New GOP leader on Judiciary could mean tougher confirmation

Sen. Jeff Sessions, R-Ala., a stalwart conservative will replace Sen. Arlen Specter as the ranking member on the Judiciary Committee.

Published May 4, 2009 5:40PM (EDT)

It's not official yet, but it appears that Sen. Jeff Sessions, R-Ala., will be taking over as the ranking Republican on the Senate Judiciary Committee, replacing Sen. Arlen Specter, D-Pa., who vacated the post when he switched parties. It's a temporary move, just until the next Congress convenes in 2011, but it's still one that could have a significant effect, especially on one issue currerntly in the news: The confirmation of a replacement for retiring Supreme Court Justice David Souter.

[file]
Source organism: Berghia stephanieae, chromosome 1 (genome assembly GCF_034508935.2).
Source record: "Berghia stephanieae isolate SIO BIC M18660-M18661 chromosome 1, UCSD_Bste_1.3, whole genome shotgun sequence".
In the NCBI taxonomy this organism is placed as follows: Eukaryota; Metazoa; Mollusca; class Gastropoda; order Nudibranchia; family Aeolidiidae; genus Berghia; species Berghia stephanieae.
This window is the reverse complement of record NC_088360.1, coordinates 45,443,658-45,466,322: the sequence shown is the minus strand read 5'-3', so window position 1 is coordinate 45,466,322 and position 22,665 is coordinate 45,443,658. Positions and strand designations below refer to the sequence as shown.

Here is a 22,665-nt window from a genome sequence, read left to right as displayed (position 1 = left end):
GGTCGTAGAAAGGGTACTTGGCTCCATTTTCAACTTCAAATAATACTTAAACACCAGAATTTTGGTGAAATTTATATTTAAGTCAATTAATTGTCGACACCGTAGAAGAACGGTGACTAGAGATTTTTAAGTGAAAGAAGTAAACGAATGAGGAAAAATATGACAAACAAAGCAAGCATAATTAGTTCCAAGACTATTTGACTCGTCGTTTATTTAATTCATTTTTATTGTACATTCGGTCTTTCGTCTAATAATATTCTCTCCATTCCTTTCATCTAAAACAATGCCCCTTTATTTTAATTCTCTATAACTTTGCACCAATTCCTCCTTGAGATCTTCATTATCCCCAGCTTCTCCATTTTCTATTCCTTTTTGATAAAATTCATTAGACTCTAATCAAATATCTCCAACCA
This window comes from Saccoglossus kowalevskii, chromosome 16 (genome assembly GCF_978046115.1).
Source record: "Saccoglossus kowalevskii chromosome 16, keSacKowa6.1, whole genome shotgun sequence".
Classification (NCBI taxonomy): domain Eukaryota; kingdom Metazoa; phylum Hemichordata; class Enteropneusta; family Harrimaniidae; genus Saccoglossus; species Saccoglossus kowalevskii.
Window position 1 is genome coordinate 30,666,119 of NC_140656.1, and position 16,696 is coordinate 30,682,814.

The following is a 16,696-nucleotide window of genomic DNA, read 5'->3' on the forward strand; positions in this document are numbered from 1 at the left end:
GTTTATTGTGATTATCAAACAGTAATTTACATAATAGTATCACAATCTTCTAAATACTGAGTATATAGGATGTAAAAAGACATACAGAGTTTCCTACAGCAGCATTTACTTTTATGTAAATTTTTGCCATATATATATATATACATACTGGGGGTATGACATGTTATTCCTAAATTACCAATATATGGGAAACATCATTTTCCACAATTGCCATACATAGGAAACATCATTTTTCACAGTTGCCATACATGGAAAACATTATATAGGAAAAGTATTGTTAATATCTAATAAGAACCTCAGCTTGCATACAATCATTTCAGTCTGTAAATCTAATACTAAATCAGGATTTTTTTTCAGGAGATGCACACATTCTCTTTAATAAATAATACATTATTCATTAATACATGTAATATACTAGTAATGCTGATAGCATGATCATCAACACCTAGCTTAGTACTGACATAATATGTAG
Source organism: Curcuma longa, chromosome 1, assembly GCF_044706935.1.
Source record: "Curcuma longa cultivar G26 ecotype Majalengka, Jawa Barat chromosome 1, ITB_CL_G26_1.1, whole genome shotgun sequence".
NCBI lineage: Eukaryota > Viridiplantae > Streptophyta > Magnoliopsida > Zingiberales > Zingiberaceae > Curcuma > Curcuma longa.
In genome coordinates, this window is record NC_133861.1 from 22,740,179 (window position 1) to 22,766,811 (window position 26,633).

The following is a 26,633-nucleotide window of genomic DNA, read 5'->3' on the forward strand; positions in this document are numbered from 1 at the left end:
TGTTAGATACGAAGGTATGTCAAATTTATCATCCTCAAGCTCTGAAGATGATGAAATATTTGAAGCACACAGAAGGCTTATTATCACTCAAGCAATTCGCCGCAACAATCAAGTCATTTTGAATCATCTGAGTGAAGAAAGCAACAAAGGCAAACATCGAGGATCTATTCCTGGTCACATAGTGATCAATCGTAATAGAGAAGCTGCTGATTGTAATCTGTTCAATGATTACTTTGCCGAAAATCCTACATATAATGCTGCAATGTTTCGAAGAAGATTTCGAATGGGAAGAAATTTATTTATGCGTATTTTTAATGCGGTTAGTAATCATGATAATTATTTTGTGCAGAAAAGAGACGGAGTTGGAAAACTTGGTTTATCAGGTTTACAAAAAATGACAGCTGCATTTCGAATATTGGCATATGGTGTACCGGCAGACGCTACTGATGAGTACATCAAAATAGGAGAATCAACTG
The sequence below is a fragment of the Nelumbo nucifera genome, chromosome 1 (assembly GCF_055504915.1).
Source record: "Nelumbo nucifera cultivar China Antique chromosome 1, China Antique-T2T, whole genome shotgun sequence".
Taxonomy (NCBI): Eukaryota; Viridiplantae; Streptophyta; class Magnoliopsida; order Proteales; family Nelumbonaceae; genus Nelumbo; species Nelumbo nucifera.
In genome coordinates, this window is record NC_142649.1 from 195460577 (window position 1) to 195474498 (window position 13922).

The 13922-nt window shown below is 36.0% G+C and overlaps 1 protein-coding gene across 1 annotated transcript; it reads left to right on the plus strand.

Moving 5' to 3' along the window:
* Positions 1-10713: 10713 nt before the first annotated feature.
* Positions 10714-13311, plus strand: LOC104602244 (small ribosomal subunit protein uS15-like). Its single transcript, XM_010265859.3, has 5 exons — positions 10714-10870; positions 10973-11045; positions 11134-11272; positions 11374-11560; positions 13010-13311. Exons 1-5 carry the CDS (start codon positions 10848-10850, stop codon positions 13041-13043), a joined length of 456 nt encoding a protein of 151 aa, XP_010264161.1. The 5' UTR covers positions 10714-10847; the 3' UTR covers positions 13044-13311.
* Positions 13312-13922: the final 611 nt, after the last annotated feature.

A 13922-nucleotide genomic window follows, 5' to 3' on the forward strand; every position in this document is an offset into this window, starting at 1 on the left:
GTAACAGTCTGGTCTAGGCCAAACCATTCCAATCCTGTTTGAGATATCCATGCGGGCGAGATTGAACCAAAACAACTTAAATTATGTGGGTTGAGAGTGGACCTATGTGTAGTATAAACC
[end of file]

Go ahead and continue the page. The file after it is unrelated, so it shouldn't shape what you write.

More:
Where Specter might have at least moderated the opposition to President Obama's eventual nominee, or perhaps even supported the choice outright, Sessions is likely to take a hardline stance in opposition. He's a staunch conservative who was, for that reason, the favorite of conservative activists to take over the job.

Sessions has his own experience with the Judiciary Committee rejecting a nominee. In 1986, President Reagan chose him for a spot on the federal bench, but the committee stopped his nomination from going to the Senate floor over concerns about his attitudes on race.

By Alex Koppelman

Alex Koppelman is a staff writer for Salon.

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